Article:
Kameelah Janan Rasheed is a multidisciplinary, New York-based artist working in immersive text-based installations, large-scale public works, publications, collages, and audio recordings. Rasheed’s art explores memory, ritual, discursive regimes, historiography, and archiving through the use of historical fragments and residue.
‘And Black?’ is an new edition by Kameelah Janan Rasheed evolving from two of her earlier works: ‘Nomenclature’ (2016), exhibited at the Brooklyn Academy of Music; and ‘Punctuated Blackness’ (2013), exhibited at the Studio Museum in Harlem. ‘And Black?’ utilizes the mechanism and language of the Xerox machine to physically and conceptually engage Rasheed’s interest in the aesthetics of unstable, illegible, and abstracted text. Moreover, ‘And Black?’ highlights casual reproduction, the labor of repetition, and the politics of chance in the art making process.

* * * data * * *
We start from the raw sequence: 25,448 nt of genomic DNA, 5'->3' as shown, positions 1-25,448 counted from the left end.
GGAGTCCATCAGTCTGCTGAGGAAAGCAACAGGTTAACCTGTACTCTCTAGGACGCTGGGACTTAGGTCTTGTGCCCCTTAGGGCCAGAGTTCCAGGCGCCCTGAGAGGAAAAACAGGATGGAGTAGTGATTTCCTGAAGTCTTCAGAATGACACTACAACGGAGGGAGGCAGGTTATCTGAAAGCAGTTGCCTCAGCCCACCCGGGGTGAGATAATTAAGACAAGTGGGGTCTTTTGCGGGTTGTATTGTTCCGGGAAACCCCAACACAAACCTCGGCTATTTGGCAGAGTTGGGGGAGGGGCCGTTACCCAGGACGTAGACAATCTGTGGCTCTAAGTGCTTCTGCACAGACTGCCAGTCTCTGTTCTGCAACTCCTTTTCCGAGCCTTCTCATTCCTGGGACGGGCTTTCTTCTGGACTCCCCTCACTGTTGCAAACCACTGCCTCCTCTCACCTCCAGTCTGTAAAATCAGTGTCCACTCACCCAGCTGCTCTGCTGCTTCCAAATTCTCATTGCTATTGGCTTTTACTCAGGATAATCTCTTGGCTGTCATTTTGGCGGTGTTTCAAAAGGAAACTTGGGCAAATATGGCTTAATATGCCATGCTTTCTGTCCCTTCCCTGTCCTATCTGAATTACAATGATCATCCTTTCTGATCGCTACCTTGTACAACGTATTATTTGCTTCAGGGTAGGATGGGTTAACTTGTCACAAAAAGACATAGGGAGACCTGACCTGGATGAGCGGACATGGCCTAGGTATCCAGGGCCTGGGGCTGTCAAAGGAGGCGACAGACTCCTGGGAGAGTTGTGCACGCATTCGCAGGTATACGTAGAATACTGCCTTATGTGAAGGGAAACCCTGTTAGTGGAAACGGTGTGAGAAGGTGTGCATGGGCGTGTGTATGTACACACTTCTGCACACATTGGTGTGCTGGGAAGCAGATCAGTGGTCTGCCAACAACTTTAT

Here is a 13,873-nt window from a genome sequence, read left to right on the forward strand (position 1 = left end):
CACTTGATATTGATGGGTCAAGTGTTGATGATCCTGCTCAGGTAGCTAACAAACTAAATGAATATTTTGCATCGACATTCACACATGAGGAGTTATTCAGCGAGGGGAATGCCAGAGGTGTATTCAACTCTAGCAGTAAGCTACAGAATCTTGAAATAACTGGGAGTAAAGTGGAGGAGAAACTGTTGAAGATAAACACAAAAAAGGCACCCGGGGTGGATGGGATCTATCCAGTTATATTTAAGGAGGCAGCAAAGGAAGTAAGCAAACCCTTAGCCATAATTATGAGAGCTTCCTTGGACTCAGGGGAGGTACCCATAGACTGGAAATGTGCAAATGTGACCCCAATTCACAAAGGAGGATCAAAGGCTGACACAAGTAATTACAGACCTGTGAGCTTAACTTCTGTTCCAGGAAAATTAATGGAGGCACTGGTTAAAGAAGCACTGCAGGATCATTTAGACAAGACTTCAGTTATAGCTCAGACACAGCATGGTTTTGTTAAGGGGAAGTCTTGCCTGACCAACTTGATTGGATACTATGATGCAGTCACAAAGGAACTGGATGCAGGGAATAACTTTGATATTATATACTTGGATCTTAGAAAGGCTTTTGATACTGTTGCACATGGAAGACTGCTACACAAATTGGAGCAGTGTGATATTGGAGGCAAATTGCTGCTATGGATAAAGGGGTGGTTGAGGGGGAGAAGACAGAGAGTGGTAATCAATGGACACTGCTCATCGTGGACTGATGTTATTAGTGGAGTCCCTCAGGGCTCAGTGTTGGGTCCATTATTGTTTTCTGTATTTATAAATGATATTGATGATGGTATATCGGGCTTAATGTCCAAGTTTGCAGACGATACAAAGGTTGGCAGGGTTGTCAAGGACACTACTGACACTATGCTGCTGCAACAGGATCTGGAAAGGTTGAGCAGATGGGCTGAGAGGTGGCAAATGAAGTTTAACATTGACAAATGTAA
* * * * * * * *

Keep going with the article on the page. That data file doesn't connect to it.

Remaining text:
This edition falls under the umbrella of a larger research endeavor Rasheed has undertaken over the past two years titled ‘Nomenclature’ This project is a visual representation of racial nomenclature in an effort to document attempts to self-identify in Black communities from the early 1900s through present day. At the crux of this exploration is a letter published in 1928 by author and Pan-Africanist intellectual W. E. B.
Du Bois, then-editor of the NAACP’s The Crisis magazine, in response to a question posed by a high school student. The students wondered why the publication chose to “designate, and segregate us as Negroes, and not as Americans.” Rasheed continues this conversation in the 21st Century, suggesting the language of taxonomies and its role in race relations in the US is anything but resolved.
Similarly, Kameelah’s earlier work, ‘Punctuated Blackness’ lists the word “black” followed by a variety of punctuation. Punctuation, designed to disambiguate the meaning of sentences and provide some sense of narrative stability, in this context, serves as an inquiry into the decisiveness around Black identity.